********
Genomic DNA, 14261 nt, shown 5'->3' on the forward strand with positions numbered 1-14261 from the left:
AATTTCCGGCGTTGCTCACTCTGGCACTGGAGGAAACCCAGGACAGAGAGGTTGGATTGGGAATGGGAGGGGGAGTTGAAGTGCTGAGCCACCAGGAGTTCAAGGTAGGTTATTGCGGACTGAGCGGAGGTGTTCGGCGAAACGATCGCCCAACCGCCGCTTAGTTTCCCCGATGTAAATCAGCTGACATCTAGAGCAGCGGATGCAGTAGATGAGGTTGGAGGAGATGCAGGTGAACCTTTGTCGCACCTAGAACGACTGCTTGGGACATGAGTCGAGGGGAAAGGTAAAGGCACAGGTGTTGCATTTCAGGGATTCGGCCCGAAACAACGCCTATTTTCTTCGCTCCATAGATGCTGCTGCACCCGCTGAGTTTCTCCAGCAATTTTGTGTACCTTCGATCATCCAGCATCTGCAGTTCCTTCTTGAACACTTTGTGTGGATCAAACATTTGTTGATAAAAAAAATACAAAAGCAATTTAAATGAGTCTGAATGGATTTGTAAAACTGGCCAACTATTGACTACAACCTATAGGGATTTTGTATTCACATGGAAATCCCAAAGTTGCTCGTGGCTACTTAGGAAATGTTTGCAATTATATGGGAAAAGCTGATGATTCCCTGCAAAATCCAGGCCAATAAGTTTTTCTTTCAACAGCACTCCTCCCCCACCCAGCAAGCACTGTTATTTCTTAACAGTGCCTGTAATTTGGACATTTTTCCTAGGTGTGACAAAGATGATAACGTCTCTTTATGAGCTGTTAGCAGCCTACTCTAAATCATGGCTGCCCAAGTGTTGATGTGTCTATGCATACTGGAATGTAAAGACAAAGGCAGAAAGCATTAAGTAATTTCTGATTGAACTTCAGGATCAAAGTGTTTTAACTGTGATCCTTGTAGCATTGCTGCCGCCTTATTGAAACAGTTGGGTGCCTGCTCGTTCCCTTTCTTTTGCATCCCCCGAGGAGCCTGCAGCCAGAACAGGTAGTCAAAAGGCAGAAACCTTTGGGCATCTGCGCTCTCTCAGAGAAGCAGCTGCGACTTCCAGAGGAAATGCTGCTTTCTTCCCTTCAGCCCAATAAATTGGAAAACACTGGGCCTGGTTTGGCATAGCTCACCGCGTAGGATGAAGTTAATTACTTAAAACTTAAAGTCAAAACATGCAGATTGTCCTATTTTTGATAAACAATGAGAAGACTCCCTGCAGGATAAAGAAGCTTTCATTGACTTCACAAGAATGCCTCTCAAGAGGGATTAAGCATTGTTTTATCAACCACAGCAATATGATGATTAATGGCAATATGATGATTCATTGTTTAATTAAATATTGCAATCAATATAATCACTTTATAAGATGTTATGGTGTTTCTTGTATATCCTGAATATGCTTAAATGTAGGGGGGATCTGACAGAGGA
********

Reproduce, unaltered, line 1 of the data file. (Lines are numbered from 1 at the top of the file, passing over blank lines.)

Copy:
Genomic DNA, 14261 nt, shown 5'->3' on the forward strand with positions numbered 1-14261 from the left: